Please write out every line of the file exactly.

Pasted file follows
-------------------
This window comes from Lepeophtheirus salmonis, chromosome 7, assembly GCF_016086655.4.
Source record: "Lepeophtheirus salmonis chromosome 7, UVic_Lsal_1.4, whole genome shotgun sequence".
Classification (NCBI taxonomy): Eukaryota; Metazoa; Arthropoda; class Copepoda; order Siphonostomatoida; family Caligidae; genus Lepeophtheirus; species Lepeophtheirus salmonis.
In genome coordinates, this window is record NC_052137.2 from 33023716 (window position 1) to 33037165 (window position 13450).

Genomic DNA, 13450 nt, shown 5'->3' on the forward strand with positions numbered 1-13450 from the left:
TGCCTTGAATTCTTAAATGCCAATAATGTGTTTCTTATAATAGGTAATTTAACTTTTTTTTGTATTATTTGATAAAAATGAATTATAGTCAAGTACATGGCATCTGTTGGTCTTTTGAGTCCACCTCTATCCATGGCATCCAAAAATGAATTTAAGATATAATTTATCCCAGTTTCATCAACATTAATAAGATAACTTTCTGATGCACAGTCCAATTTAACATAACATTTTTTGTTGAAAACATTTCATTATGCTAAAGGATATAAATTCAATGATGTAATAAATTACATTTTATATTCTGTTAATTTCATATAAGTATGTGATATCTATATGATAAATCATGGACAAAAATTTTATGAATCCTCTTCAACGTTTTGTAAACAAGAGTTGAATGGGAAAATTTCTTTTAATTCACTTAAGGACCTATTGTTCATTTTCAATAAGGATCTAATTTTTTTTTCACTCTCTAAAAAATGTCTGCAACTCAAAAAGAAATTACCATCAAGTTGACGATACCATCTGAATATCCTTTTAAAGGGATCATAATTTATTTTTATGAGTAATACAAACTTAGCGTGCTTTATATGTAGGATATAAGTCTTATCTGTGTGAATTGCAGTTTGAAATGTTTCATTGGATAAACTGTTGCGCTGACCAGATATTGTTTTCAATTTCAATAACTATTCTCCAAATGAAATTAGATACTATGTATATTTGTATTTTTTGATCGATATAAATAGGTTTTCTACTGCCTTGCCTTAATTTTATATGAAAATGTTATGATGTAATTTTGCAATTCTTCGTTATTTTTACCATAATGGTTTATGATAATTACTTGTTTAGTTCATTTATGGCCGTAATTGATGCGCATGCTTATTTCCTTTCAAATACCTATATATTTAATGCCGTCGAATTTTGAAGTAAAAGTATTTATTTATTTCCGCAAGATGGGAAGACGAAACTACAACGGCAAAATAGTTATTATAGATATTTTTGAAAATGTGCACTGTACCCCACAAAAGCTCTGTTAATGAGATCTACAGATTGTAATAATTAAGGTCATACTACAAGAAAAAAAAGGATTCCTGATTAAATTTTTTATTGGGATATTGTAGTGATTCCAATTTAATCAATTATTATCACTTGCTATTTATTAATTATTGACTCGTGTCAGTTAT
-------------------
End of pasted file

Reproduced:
This window comes from Lepeophtheirus salmonis, chromosome 7, assembly GCF_016086655.4.
Source record: "Lepeophtheirus salmonis chromosome 7, UVic_Lsal_1.4, whole genome shotgun sequence".
Classification (NCBI taxonomy): Eukaryota; Metazoa; Arthropoda; class Copepoda; order Siphonostomatoida; family Caligidae; genus Lepeophtheirus; species Lepeophtheirus salmonis.
In genome coordinates, this window is record NC_052137.2 from 33023716 (window position 1) to 33037165 (window position 13450).

Genomic DNA, 13450 nt, shown 5'->3' on the forward strand with positions numbered 1-13450 from the left:
TGCCTTGAATTCTTAAATGCCAATAATGTGTTTCTTATAATAGGTAATTTAACTTTTTTTTGTATTATTTGATAAAAATGAATTATAGTCAAGTACATGGCATCTGTTGGTCTTTTGAGTCCACCTCTATCCATGGCATCCAAAAATGAATTTAAGATATAATTTATCCCAGTTTCATCAACATTAATAAGATAACTTTCTGATGCACAGTCCAATTTAACATAACATTTTTTGTTGAAAACATTTCATTATGCTAAAGGATATAAATTCAATGATGTAATAAATTACATTTTATATTCTGTTAATTTCATATAAGTATGTGATATCTATATGATAAATCATGGACAAAAATTTTATGAATCCTCTTCAACGTTTTGTAAACAAGAGTTGAATGGGAAAATTTCTTTTAATTCACTTAAGGACCTATTGTTCATTTTCAATAAGGATCTAATTTTTTTTTCACTCTCTAAAAAATGTCTGCAACTCAAAAAGAAATTACCATCAAGTTGACGATACCATCTGAATATCCTTTTAAAGGGATCATAATTTATTTTTATGAGTAATACAAACTTAGCGTGCTTTATATGTAGGATATAAGTCTTATCTGTGTGAATTGCAGTTTGAAATGTTTCATTGGATAAACTGTTGCGCTGACCAGATATTGTTTTCAATTTCAATAACTATTCTCCAAATGAAATTAGATACTATGTATATTTGTATTTTTTGATCGATATAAATAGGTTTTCTACTGCCTTGCCTTAATTTTATATGAAAATGTTATGATGTAATTTTGCAATTCTTCGTTATTTTTACCATAATGGTTTATGATAATTACTTGTTTAGTTCATTTATGGCCGTAATTGATGCGCATGCTTATTTCCTTTCAAATACCTATATATTTAATGCCGTCGAATTTTGAAGTAAAAGTATTTATTTATTTCCGCAAGATGGGAAGACGAAACTACAACGGCAAAATAGTTATTATAGATATTTTTGAAAATGTGCACTGTACCCCACAAAAGCTCTGTTAATGAGATCTACAGATTGTAATAATTAAGGTCATACTACAAGAAAAAAAAGGATTCCTGATTAAATTTTTTATTGGGATATTGTAGTGATTCCAATTTAATCAATTATTATCACTTGCTATTTATTAATTATTGACTCGTGTCAGTTAT